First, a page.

A very interesting period is on the way, at least from the meteorological point of view…while I am writing a blocking regime is about to build up over the Euro-Atlantic sector. The intention of this post is a real-time description of the evolution of blocking. However, before looking at the maps, it might be worth to specify what we mean by blocking.
At the top of the figure a common evolution of a Rossby wave-breaking is shown. The overturning occurs over time and by step 3 the two air extrusions have rotated by almost 90 degrees, with the warm air mass pushed towards the sub-polar regions and the cold air mass travelling towards the Tropics. Rossby wave-breaking has been often thought of as the leading mechanism for blocking occurrence (see for example Pelly and Hoskins, 2003), where blocking can be defined as Rex (1950) did, according to the following points:
- The basic westerly current must split into two branches;
- Each branch current must transport an appreciable mass;
- The double-jet system must extend over at least 45 degrees of longitude;
- A sharp transition in the westerlies from a zonal type flow upstream to a meridional type downstream must be observed across the current split;
- The pattern must persist with recognizable continuity for at least ten days.
In time these criteria have slightly been modified, but they perfectly set the scene for the following discussion. At the bottom of the figure a further characteristic of wave-breaking is added. It is shown that the meridional overturning can be either anticyclonic (left hand side) or cyclonic (right hand side). The former usually occurs downstream and on the equatorward side of the jet stream, whereas the latter occurs upstream and on the poleward side of the jet.
The second case in particular has been associated with the occurrence of the negative phase of the North Atlantic Oscillation index (NAO – see Woollings et al., 2008, for reference), which is the leading pattern of variability over the Atlantic sector. A negative NAO phase corresponds to high pressure values over Greenland and a southward-shifted jet-stream, that can be located over Southern Europe or even North Africa. Moreover, the enhanced meridional direction of the flow (as opposed to a strong westerly jet) that occurs during blocked-type regimes is very likely to cause temperatures higher than normal at higher latitudes and, conversely, lower than normal at lower latitudes. To verify how this actually happens, let us follow real-time the evolution, day-by-day, of the occurring cyclonic blocking.
The image below shows the streamlines at 200 hPa, taken from this web-site, that hosts updated maps from the most important NWP centres around the world.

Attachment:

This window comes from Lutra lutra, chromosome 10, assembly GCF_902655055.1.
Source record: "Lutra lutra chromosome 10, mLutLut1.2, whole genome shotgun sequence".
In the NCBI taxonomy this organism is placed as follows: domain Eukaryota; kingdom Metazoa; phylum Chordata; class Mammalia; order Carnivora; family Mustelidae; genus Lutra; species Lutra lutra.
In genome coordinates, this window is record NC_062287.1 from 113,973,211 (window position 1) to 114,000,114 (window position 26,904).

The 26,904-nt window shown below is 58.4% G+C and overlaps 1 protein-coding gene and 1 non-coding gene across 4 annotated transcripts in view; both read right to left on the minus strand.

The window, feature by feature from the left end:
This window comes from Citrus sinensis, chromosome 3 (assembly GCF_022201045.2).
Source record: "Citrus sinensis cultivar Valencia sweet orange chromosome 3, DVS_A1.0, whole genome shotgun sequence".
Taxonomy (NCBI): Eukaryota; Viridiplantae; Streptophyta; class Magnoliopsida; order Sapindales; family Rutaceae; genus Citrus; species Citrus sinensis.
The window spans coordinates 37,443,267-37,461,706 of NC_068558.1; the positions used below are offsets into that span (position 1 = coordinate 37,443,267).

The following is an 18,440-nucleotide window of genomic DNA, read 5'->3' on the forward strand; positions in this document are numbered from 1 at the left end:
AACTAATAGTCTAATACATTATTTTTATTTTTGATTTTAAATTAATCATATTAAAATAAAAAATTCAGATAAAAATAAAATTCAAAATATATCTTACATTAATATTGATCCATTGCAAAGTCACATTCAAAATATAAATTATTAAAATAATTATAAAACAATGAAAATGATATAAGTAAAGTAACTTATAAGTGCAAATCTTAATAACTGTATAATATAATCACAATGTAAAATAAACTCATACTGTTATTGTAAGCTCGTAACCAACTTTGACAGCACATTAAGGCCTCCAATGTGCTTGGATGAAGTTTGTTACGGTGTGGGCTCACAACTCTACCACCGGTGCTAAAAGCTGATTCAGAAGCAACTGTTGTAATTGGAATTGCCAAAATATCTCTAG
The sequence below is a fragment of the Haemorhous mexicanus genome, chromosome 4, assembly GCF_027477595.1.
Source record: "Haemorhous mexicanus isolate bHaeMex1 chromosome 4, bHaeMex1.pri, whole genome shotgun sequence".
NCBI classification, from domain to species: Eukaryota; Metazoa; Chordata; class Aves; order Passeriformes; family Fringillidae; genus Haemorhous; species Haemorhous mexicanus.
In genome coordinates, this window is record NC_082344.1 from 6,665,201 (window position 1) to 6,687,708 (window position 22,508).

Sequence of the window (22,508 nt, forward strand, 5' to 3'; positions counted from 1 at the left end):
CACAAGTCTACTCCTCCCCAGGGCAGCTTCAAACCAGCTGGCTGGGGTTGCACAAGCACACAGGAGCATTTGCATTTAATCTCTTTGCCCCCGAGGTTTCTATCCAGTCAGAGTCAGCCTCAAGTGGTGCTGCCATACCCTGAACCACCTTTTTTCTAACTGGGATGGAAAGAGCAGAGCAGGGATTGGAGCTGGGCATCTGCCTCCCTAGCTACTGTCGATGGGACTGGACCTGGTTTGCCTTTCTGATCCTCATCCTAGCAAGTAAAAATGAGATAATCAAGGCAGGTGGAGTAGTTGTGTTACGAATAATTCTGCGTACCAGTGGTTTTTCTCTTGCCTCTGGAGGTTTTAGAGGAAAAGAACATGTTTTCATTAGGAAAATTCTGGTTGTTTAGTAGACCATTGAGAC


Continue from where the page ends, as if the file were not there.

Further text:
It illustrates the situation at the tropopause for today, 16 October 2010. In particular we can observe two ridges, one over the East Atlantic (off the Irish coasts), the other over the western side of the basin. The axis along which the latter is building up has been underlined with a black solid line. This wave’s amplification is the one we are interested in, the one that will initiate blocking.
Two days after, on the 18th of October, the wave has travelled from the Western to the Central Atlantic. It has amplified dramatically and extended up to Greenland and Northern Canada. The cyclonic curvature of the breaking is now visible (underlined by the red solid line), with a ridge over the southern tip of Greenland and the low over North America. Blocking has now started. It is interesting to note how the jet-stream has split into two branches (first point according to Rex’ classification of blocking). The first is associated with the strong winds occurring downstream, with an enhanced north-south direction, responsible for the very cold temperatures that we are going to experience during the next days over the UK. The second is the south-shifted one, typical of a NAO- situation, that is present over North Africa.
We are on Wednesday the 20th. Now blocking is in its mature phase, the wave has travelled further east, although its downstream movement has decisively decreased. The blocking dipole is still visible between Greenland and North America, exhibiting its cyclonic signature. The two jet’s branches have moved accordingly. The northern one has now extended into France and Northern Italy, bringing progressively colder and unsettled conditions over those regions. The southern branch has moved downstream, with its maximum now placed between Libya and Turkey. At the moment, while I am writing (23:28), the department meteorological station reads 1 degree Celcius…
The last night the minimum temperature has reached -1.4 degrees. The Rossby wave responsible for blocking has now weakened a lot, although the blocking dipole is still present between Greenland and North America. Upstream strong westerlies are about to replace the blocked regime…maybe. Tomorrow this post will be published and there won’t be more time to follow the actual blocking in real time. Therefore, let’s have a look at the forecasts.
The map shows the situation on Monday at OOUTC. A new wave, centred on Central Atlantic, has amplified and it has reinforced the blocking structure, that keeps maintaining its cyclonic signature. Downstream, once again, a strong north-south wind’s component is well visible, although this time the core of the jet is marginally affecting the UK. Nevertheless, the blocked regime established since the beginning of the current week is predicted to last until the beginning of the next one, alongside the anomalously cold temperatures. The last point on Rex’ list stated: ‘the pattern must persist with recognizable continuity for at least ten days’. It seems this blocking event will be a proper one!